• Electrodes generate Johnson noise (same as thermal noise): E=0.1219R×BμVrms E = 0.1219 \sqrt{R \times B} \mu V rms , where B = bandwidth in Hz and R = resistance in MOhm.
  • Modern low-noise FET amplifiers produce noise equivalent to a source resistance of 15K
  • Describe a number of nonlinear spike detection filters using switched amplifiers; these do not seem to have survived.
  • Analog window comparators described have been largely replaced with digital filtering techniques.
    • That said, the use of photo-detectors taped to an oscilloscope is an ingenious method for spike discrimination!
  • Note that audio output is useful, too. Ear is a good discriminator.

____References____

[0] Schmidt EM, Instruments for sorting neuroelectric data: a review.J Neurosci Methods 12:1, 1-24 (1984 Nov)

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ref: Schmidt-1980.01 tags: BMI 1980 SUA M1 prosthetics Schmidt MEA date: 01-04-2012 22:59 gmt revision:14 [13] [12] [11] [10] [9] [8] [head]

PMID-6794389[0] Single neuron recording from motor cortex as a possible source of signals for control of external devices

  • also [1]
  • I guess this was the first published article claiming that motorneurons could be used to drive a prosthesis, and first clear attempt at long-term array recording (?)
  • recorded via arrays for up to 37 months!
    • only 2 of the 11 eelctrodes were recording at the time of sacrifice.
  • trained the monkey to perform an 8 target tracking task
    • with cortical neurons: 2.45 bits/second
    • with wrist flexion/extension: 4.48 bits/second
  • electrodes: {946} A new chronic recording intracortical microelectrode (1976!)
    • 25um iridium wires electropolished to a 1um tip; 1.5mm long.
    • electrodes float on the cortex; signals transmitted through 25um gold wire, which is in turn connected to a head-mounted connector.
    • iridium and gold are insulated with vapor-deposited parylene-C
    • electrode tips are exposed with a HV arc. (does this dull them? from the electromicrograph, it seems that it just makes them rougher.)
    • arrays of 12.
    • 1M impedance (average)
  • interesting: neural activity was recorded from at least 8 different neurons with this electrode during the course of the implant, indicating that it was migrating through cortical tissue.
    • the average recording time from the same electrode was 8 days; max 23 days.
  • second implant was more successful: maximium time recording from the same neuron was 108 days.
  • failure is associated with cracks in the parylene insulation (which apparently occurred on the grain boundaries of the iridium). "still only marginally reliable" (and still.. and still..)
  • they have operantly trained cortical units in another, earlier study.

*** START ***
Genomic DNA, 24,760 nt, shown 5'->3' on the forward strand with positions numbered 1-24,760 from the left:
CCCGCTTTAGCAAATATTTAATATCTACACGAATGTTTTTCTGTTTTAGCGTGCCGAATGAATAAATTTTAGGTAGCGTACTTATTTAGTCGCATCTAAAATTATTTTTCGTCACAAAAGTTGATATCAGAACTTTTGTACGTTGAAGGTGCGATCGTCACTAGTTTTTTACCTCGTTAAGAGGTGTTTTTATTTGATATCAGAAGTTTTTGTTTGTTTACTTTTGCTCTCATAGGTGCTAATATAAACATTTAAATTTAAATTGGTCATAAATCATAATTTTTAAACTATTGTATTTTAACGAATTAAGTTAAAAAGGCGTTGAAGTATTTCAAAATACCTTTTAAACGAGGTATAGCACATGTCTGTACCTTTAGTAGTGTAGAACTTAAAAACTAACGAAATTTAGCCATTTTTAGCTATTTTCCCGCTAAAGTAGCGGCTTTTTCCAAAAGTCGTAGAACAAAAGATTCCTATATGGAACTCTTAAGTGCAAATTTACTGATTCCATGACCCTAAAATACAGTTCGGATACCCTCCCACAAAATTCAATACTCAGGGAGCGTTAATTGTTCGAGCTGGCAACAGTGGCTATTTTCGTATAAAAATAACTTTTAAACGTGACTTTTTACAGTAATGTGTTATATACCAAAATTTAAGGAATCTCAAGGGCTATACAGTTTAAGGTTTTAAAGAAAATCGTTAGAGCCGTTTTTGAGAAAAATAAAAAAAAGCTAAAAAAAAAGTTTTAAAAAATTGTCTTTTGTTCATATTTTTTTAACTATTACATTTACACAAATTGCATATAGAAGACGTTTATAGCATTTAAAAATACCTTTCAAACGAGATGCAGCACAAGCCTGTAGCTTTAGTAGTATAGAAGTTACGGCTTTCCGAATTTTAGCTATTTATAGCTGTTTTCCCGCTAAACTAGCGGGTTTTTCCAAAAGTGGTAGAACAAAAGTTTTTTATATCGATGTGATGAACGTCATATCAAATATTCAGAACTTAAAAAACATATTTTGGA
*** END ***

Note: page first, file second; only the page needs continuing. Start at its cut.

• have, effectively, 8 levels of activity, with feedback monkey has to match the proscribed firing rate.
  • > 50% rewarded trials = success for them; 26/28 of the neurons tested were eventually conditioned successfully.
  • looks like the monkey can track the target firing rate rather accurately. "the output of cortical cells can provide information output rates moderately less precise than the intact motor system. "
  • Monkey can also activated sequences of neurons: A, then AB, then B.
  • people have also tried conditioning individual EMG units; it is sometimes possible to control 2 different motor units in the same muscle independently, but in general only a single channel of information can be obtained from one muscle, and gross EMGs are fine for this.
    • Thus surface EMG is preferred.
    • you can get ~ 2.73 bits/sec with gross EMG on a human; 2.99 bits/sec (max) with a monkey.
  • they remind us, of course, that an enormous amount of work remains to be done.

____References____

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ref: Schmidt-1984.12 tags: Schmidt spike sorting PCA date: 12-20-2011 23:34 gmt revision:1 [0] [head]

PMID-6396456[0] Computer separation of multi-unit neuroelectric data: a review

  • goes through the standard, by then well-established ideas: template matching, PCA, spike amplitude, peak-to-peak amplitude, Fourier analysis, curve fitting, spike area, rms value.
  • These are all useful features, though template matching seems the standard now..
  • Gerstein and Clark 1964 -- stored spikes on tape, then sampled the tape until a threshold was exceeded. 32 samples of the waveform around threshold crossing were stored for analysis on the computer; up to 7000 points could be saved.
  • also looked at cross-correlation of a spike with a template -- back in 1968 on a LINC-8!
  • Reviews a good number of other very clever spike sorting techniques for using the lmiited hardware available.
  • Talk about template realignment and resampling Mambrito and De Luca 1983

____References____

[0] Schmidt EM, Computer separation of multi-unit neuroelectric data: a review.J Neurosci Methods 12:2, 95-111 (1984 Dec)